In 1963, the Bristol Omnibus Company refused to hire Asian or Black crew members despite there being Labour shortages on their busses. The colour bar, a policy which excluded Black and Asian people from entering pubs, bars, restaurants and meant landlords could refuse rental to certain people - not unlike the 2012 Hostile Environment policy - was ultimately called out by Dr Stephenson. Then a young social worker, spokesperson for the West Indian Development Council and civil rights activist, Dr Stephenson led the ultimately victorious 1963 Bristol Bus Boycott.

The 4-month boycott drew national attention to racial discrimination in Britain and the campaign was supported by politicians nationwide, with interventions from church groups and the High Commissioner from Trinidad and Tobago. It is widely believed that this moment in British history culminated and influenced the passing of the 1965 Race Relations Act.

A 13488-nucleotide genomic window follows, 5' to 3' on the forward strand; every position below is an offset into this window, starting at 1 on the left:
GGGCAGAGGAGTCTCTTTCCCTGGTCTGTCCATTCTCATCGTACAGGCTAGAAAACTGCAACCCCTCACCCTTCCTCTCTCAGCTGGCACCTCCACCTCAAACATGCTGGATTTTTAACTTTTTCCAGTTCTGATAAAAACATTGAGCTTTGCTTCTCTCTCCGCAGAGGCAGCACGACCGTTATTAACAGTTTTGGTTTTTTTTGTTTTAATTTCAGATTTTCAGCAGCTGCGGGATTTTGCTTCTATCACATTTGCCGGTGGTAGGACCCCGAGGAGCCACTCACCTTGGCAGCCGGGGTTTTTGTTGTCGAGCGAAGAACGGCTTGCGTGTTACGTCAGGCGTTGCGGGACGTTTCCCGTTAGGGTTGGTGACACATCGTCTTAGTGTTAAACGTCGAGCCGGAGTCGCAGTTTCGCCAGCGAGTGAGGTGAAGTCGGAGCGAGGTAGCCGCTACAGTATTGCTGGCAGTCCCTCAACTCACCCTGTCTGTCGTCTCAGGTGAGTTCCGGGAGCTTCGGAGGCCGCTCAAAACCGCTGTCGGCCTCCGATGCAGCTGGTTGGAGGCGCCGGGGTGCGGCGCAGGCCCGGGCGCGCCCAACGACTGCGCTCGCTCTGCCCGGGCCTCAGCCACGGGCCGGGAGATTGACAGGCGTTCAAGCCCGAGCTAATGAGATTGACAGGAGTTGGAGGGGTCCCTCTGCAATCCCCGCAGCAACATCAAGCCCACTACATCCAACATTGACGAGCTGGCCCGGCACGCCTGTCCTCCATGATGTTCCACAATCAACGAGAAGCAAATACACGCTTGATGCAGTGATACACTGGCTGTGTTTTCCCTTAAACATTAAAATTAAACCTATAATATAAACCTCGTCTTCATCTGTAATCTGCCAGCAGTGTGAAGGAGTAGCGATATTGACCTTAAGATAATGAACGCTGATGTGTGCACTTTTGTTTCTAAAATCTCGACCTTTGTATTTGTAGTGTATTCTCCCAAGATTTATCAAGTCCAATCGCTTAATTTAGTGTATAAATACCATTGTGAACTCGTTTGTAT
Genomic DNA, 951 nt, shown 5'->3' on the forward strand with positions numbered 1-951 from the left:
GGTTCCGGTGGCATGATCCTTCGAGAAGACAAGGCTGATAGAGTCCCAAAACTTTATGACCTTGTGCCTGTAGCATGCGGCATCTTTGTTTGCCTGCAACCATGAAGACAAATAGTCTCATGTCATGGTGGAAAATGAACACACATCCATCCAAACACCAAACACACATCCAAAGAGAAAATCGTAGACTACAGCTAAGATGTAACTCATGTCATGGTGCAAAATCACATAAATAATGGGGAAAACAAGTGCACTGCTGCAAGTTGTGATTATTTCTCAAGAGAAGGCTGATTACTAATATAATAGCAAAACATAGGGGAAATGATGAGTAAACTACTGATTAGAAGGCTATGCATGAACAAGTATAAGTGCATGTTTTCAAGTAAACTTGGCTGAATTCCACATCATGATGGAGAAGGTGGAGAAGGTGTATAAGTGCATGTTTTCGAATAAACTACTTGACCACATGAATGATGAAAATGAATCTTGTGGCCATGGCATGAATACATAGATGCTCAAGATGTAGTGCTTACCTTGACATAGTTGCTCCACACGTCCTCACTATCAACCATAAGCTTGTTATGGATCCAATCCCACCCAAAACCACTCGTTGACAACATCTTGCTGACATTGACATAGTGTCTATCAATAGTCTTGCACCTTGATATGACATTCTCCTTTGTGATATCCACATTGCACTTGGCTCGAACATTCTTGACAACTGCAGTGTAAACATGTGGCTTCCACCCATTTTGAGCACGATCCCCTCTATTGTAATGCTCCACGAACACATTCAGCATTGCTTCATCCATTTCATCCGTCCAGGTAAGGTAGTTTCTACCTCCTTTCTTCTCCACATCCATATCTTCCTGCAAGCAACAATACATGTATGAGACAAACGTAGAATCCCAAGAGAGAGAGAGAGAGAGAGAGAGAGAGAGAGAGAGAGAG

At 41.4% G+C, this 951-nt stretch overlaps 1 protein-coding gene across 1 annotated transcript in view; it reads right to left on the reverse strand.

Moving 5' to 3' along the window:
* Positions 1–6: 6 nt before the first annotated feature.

In the chapter titled the ‘Aftermath of the Bristol Bus Boycott’ of his memoir, Dr Stephenson writes “[It] had its negative effects”, referring to the campaign. As remarkable as this achievement was, it was not without consequence.

“I was still employed by the Joseph Rowntree Trust (administered by the Bristol City Council Education Department). After winning the fight against the Bristol Bus Company, Anne Hewer was very keen that I carried on and stayed in Bristol, so my contract was extended. [However] The headteacher, who had previously been very supportive and showed genuine concern for the education of immigrant children, banned me from the school.”